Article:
Is caution always wise when it comes to investing?

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Most people take a 'safety first' attitude to investing with just one in 20 'taking risks'

Two out of five people shun investment risk at all costs and are at risk of falling into the trap of 'reckless caution', new research reveals.

Most prefer the safety of cash earning them less than 1 per cent, although the return on stock market investments is more than 5 per cent a year over the long term, according to financial firm Aegon.

The biggest factor affecting attitudes was concern about making a wrong decision, followed by the need to take risk to get good returns, having to keep informed about markets, and recent experiences of losing money.

Investing is not suitable for everyone, especially if your finances are in an insecure state or you have spending goals that don't allow you to tie up your money for at least five years, and ideally longer.

The Aegon study comes at a time of market turmoil which could turn some people off investing, especially as high volatility is expected around the Brexit date in March. 

However, investing pundits reckoned the market carnage as politicians remain deadlocked over Brexit makes this a great time to buy UK stocks on the cheap in their forecasts for 2019. 

Some predicted the UK could be the top global performer in the year of Brexit. 

Aegon said 'reckless caution' means some people are exposing their money to stagnation and putting it at risk of falling well below the rate of inflation.

Its study found:

  • Some 41 per cent of UK adults avoid investment risk at all costs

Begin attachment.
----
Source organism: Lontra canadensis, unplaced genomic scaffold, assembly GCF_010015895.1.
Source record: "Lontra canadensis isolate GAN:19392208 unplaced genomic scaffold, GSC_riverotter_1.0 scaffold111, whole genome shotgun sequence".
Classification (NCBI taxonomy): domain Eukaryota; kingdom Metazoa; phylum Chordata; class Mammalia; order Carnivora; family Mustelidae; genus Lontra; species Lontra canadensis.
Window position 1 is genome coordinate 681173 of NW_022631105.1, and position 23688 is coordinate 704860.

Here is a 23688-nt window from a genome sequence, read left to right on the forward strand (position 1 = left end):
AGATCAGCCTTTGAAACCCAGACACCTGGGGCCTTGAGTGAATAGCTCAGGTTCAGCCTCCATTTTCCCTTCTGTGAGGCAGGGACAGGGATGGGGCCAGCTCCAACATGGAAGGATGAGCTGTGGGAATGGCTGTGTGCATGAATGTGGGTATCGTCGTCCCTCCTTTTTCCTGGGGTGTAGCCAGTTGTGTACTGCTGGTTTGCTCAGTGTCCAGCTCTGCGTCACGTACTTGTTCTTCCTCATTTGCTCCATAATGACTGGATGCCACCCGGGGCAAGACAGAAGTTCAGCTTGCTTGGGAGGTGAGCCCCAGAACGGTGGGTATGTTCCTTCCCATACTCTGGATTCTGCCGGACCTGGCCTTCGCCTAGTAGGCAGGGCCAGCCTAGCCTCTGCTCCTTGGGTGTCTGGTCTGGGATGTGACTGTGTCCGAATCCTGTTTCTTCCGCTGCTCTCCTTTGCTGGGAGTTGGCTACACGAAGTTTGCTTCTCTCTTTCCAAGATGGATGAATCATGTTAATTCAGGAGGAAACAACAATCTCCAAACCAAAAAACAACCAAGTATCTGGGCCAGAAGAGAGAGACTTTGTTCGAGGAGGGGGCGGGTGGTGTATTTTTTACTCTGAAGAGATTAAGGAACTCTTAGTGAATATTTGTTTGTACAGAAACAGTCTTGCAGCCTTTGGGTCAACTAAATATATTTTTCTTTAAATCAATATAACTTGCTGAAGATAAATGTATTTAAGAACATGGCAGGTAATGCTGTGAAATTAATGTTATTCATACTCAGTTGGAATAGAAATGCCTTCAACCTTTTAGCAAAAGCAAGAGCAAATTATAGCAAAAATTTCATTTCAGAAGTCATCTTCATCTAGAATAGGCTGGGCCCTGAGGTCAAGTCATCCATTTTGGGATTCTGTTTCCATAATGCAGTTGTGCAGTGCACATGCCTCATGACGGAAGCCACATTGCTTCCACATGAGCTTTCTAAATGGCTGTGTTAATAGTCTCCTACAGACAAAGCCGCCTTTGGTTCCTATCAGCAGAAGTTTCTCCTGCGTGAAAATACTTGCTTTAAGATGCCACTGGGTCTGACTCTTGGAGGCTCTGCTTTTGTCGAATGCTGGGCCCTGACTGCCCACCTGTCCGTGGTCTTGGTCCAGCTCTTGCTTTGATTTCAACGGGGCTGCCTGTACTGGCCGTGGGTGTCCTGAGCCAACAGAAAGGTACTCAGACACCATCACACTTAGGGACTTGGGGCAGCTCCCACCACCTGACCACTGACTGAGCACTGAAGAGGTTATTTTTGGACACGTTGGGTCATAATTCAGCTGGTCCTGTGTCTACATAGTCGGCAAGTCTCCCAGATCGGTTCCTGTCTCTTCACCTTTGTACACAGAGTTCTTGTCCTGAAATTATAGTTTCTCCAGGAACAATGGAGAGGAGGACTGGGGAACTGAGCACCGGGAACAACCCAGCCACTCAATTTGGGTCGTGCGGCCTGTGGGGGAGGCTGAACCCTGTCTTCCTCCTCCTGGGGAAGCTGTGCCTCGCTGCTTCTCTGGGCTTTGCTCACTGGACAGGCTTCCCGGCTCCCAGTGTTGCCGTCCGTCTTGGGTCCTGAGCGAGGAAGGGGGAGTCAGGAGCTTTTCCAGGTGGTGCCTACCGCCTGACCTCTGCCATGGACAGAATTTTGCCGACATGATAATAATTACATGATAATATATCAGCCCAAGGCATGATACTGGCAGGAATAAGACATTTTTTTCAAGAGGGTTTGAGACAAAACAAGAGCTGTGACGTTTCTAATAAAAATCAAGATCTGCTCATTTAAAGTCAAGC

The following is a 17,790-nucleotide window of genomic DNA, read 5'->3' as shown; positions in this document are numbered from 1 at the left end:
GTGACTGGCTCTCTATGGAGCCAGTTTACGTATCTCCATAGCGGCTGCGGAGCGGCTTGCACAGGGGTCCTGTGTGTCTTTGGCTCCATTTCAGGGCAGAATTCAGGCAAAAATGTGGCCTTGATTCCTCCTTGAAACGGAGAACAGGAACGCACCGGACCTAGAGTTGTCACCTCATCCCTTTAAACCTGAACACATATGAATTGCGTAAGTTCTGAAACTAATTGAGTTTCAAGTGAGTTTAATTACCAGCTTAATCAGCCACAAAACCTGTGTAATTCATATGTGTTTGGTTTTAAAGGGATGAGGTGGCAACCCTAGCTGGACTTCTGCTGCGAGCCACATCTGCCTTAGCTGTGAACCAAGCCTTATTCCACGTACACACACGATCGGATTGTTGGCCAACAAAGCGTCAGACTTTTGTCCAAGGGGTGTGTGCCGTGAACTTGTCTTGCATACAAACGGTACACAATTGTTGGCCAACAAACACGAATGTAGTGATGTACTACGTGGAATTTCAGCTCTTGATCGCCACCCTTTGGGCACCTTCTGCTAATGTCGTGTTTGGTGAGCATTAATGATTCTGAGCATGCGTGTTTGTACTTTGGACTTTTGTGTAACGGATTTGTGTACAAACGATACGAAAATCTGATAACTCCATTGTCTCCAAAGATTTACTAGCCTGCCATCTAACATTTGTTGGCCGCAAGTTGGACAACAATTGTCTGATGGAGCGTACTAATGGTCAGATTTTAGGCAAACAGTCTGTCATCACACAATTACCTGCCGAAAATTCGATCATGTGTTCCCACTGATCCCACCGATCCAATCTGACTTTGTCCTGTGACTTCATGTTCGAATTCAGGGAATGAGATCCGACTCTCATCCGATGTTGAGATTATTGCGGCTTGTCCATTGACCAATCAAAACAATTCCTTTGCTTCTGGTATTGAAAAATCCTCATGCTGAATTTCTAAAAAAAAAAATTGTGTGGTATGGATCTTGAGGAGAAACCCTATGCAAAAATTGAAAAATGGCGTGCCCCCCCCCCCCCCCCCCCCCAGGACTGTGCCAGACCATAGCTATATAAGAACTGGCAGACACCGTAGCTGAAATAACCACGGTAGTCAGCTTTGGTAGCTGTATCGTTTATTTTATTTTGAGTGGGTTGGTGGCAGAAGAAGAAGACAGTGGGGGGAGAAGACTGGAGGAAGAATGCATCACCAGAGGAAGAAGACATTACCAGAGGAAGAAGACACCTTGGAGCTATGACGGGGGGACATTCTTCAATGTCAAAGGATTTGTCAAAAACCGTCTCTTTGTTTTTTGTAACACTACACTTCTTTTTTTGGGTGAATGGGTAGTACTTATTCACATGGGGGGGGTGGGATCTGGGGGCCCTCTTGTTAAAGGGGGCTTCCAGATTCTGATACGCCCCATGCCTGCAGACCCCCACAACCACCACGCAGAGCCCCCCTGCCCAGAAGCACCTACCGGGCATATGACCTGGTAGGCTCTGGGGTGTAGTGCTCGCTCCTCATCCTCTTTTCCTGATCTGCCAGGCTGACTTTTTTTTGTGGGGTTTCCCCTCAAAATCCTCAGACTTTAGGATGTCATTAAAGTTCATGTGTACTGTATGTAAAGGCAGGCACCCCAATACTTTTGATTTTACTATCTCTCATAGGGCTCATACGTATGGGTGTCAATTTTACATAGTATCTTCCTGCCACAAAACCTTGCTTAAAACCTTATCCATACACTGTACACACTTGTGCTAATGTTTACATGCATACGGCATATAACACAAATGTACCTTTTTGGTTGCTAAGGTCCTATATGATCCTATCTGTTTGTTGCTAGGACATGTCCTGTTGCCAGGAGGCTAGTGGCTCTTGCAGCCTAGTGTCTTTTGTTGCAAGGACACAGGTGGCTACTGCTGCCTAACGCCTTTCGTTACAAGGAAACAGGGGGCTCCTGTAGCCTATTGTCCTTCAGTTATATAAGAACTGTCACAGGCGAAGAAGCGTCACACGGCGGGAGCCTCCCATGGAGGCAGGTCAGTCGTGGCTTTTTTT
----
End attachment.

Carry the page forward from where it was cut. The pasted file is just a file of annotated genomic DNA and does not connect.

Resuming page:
• And 56 per cent said their risk appetite was low or zero, preferring minimal potential losses with modest gains
  • Only 6 per cent reckoned their family and friends would describe them as a risk taker
  • Some 12 per cent are more cautious now than they were a decade ago, while 7 per cent said that their willingness to take on risk had increased in that time
  • Among those who are more risk-averse now, 31 per cent are nervous about the global economy, 24 per cent are concerned about another financial crash, 19 per cent are more cautious due to past losses, and 12 per cent are unsure of the best investment strategy to adopt.

Nick Dixon, investment director at Aegon, said: 'Regardless of the current turbulent political and investment landscape, failing to take measured risk is not prudent.

'Over the long term, reckless caution is the biggest risk of all. Our research shows that the majority of UK consumers are exposing their money to stagnation and putting their assets at risk of falling well below the rate of inflation.'

He added: With careful analysis, both [financial] adviser portfolios and multi-asset funds can be constructed to meet specific risk and return objectives.' 

Can you afford to invest?

We take a look here at what amount of seed money is ideal, how long you should be prepared to lock it away, and what the general state of your finances should be before you take the first steps into the world of investing. 

Economist Ian Bright, a behavioural investing expert and managing director of group research at Dutch bank ING, always offers what he calls 'boilerplate advice' to would-be investors.

This is that investing is risky, you should ensure you are financially secure before you start, and you should only invest what you can afford to lose.

'Have an emergency fund, pay your bills, make sure your pension is looked after,' he says. 'Being a good personal investor is not about being a good investor, it's about doing the basics.'

Some people have less money available to do all this and then have some left over to invest.


This article was written by Tanya Jefferies for This is Money (Daily Mail) and was legally licensed through the NewsCred publisher network. Please direct all licensing questions to